- Ensuring that any alterations or repair work conducted on affected cars will result in the emissions performance matching EU emissions limits based on real world performance without negative impact on the cars fuel consumption, durability or performance or any other feature.
We also think it is clear that an overhaul to the current EU testing regime is badly needed, if we are to restore consumer trust. To do so, it is essential that:
- The European Commission develops an on-the-road testing protocol of a car’s fuel consumption and CO₂ emissions;
- The type approval law currently on the table provides for a more robust market surveillance mechanism (incl. conformity-testing in-use vehicles and spot checks conducted by independent testing services and overseen by EU authorities).
See also our campaign page 'The great fuel consumption scam'. Existing fuel consumption test procedures allow car manufacturers to manipulate results. This is in turn used for fuel consumption claims which mislead consumers as to the true fuel consumption levels of their car. The consequence is paying more for fuel costs than reasonably expected. We reveal the tricks used by car manufacturers and the shockingly higher fuel consumption results. As part of the solution we are campaigning to speed up the process of adopting a new and more appropriate test.
In addition, the EU Commission should finally recognise that judicial collective redress procedures are the only way for consumers to obtain compensation in certain situations as in the VW fraud. With this in mind, we expect that the Commission will not delay the assessment of the 2013 Recommendation on horizontal principles for collective redress and will include the planning for further measures in their conclusions.
To provide you with the latest information on the emissions scandal, BEUC has composed this dedicated webpage as well as a Q&A, emphasising – amongst others – how European consumers are affected and what their rights are.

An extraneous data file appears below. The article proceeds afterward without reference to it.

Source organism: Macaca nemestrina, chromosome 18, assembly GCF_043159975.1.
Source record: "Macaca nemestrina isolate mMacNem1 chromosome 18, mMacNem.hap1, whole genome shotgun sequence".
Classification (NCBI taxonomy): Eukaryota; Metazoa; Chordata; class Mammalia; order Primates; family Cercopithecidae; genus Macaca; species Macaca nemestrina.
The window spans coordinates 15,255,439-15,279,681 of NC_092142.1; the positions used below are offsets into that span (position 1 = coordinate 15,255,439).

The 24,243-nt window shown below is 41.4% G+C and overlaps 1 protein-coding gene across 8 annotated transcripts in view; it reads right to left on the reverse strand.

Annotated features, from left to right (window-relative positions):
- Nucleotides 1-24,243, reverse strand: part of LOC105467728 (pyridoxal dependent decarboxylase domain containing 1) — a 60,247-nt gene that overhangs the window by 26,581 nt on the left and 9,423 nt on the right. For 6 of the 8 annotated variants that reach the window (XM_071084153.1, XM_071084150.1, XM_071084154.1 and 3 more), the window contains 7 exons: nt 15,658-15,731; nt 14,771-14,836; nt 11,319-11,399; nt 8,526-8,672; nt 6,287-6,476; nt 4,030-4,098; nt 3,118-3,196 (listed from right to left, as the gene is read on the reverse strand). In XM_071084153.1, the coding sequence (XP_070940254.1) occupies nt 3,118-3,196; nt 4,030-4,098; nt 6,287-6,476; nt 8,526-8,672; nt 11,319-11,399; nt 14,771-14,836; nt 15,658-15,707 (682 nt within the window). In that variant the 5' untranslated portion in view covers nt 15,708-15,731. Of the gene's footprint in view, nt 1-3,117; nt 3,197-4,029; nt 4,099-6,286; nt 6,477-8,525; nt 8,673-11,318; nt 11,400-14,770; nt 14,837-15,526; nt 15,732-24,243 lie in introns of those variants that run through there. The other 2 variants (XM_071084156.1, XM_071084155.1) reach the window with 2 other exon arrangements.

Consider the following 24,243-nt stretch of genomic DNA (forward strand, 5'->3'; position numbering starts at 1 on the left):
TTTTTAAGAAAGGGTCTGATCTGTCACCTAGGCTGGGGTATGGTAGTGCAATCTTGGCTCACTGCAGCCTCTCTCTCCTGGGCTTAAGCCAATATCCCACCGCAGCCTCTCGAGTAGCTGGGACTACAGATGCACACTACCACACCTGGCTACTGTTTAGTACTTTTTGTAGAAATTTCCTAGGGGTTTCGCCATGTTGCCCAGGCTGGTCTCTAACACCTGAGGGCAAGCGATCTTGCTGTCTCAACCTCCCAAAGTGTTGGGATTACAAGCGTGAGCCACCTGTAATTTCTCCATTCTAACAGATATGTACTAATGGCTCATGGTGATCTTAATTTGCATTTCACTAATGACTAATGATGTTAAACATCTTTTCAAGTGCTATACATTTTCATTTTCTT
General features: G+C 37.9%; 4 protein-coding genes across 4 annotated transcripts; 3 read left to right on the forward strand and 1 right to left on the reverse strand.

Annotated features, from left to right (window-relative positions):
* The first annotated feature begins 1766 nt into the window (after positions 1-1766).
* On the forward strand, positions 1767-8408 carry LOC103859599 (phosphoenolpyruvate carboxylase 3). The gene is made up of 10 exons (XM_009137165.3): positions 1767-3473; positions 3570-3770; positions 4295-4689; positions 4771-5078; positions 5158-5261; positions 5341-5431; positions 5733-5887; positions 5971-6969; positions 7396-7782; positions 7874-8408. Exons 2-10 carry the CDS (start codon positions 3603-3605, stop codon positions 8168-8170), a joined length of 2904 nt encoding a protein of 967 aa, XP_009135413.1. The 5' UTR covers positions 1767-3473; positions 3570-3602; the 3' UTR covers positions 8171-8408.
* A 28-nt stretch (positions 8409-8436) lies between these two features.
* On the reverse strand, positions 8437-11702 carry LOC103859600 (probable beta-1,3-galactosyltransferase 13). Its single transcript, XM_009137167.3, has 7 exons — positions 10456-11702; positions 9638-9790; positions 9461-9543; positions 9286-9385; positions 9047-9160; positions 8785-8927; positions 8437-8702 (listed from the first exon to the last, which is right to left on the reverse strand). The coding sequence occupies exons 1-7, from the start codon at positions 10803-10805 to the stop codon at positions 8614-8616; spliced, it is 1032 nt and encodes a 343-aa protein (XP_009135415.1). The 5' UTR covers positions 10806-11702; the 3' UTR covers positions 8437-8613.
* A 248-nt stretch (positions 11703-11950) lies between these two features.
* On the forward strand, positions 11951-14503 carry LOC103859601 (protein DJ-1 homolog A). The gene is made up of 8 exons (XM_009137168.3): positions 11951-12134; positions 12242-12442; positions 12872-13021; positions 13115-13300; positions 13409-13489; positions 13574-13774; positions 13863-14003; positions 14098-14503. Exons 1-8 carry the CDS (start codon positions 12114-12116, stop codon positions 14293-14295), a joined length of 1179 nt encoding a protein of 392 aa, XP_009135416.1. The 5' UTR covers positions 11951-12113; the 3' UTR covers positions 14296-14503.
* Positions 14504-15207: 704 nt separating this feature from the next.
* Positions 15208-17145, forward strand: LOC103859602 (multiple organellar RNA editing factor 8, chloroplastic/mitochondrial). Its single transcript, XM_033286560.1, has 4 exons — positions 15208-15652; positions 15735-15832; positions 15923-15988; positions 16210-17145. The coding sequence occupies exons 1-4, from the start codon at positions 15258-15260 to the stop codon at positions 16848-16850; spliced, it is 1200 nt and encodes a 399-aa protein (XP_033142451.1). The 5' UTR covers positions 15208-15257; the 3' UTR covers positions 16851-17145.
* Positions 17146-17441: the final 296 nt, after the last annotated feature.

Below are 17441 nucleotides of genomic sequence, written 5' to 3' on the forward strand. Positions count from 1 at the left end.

1. What has Volkswagen done wrong?
2. How many and which vehicles have been affected?
3. Why do air pollutant emissions matter?
4. Why didn’t authorities spot the defeat devices?
5. Why should the installation of defeat devices concern consumers?
6. What is the possible impact on an owner with an affected vehicle?
7. What rights do EU consumers have if their vehicles have been affected?
8. Should we expect other car makers of using defeat devices?
9. Is there also a problem about other car emissions such as CO2?
10. What legislative action is needed to improve vehicle testing?
11. What must Volkswagen do to restore trust amongst consumers?
12. Does the proposed repair affect a car's emissions or performance?
On the 18th September 2015 the US Environment Protection Agency (EPA) announced that Volkswagen had confessed to using so called ‘defeat device’ software in a number of vehicles in order to meet US air pollutant emissions standards. The devices can sense when the car is being tested under official conditions and in turn will switch on emissions control systems to their fullest. When the car is not being tested and the car is being used on the road, emissions control systems will work at a lower capacity and in turn will lead to higher emissions.
The Volkswagen Group (including Volkswagen, Audi, Skoda and Seat) has stated that 11 million vehicles have been affected globally, including an estimated 8 million vehicles in Europe. It has been reported that 5 million Volkswagen branded vehicles, 2.1 million Audis, 1.2 million Skodas, and 1.8 million vans in addition to 700,000 Seats have been affected.
The exhaust gasses emitted from motor vehicles include many air pollutants including nitrogen oxides (known as NOx for short – including nitric oxides and nitrogen dioxide). The amount of NOx that can be emitted by passenger cars are regulated under both US and European legislation and in high concentrations have been linked to the development of respiratory conditions such as asthma, reduced lung growth in children and bronchitis. NOx also contribute to eutrophication and can mean for severe environmental damage including reductions in water quality. Some affected Volkswagen Group diesel cars have been found to exceed US emission limits. Authorities in Europe are investigating if EU NOx emission limits have also been exceeded.
Evidence indicating the use of defeat devices was discovered by the International Council on Clean Transportation (ICCT) and West Virginia University after conducting emissions tests on vehicles using on-the-road emissions testing equipment. This evidence was presented to US authorities who in turn secured a confession from VW that defeat devices had been used. One of the problems with both US and EU testing regimes as things stand is that cars are mainly tested in laboratories which makes it difficult, if not impossible for authorities to discover the use of ‘defeat devices’ without conducting additional investigations.